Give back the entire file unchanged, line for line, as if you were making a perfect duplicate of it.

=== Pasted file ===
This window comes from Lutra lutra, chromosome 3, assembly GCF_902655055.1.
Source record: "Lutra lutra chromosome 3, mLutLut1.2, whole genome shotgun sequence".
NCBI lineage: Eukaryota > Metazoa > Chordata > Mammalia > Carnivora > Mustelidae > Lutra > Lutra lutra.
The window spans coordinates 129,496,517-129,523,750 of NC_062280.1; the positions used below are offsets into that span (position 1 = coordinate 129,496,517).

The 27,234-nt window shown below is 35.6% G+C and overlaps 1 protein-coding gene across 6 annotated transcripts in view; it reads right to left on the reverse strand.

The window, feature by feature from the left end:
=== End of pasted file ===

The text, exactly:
This window comes from Lutra lutra, chromosome 3, assembly GCF_902655055.1.
Source record: "Lutra lutra chromosome 3, mLutLut1.2, whole genome shotgun sequence".
NCBI lineage: Eukaryota > Metazoa > Chordata > Mammalia > Carnivora > Mustelidae > Lutra > Lutra lutra.
The window spans coordinates 129,496,517-129,523,750 of NC_062280.1; the positions used below are offsets into that span (position 1 = coordinate 129,496,517).

The 27,234-nt window shown below is 35.6% G+C and overlaps 1 protein-coding gene across 6 annotated transcripts in view; it reads right to left on the reverse strand.

The window, feature by feature from the left end: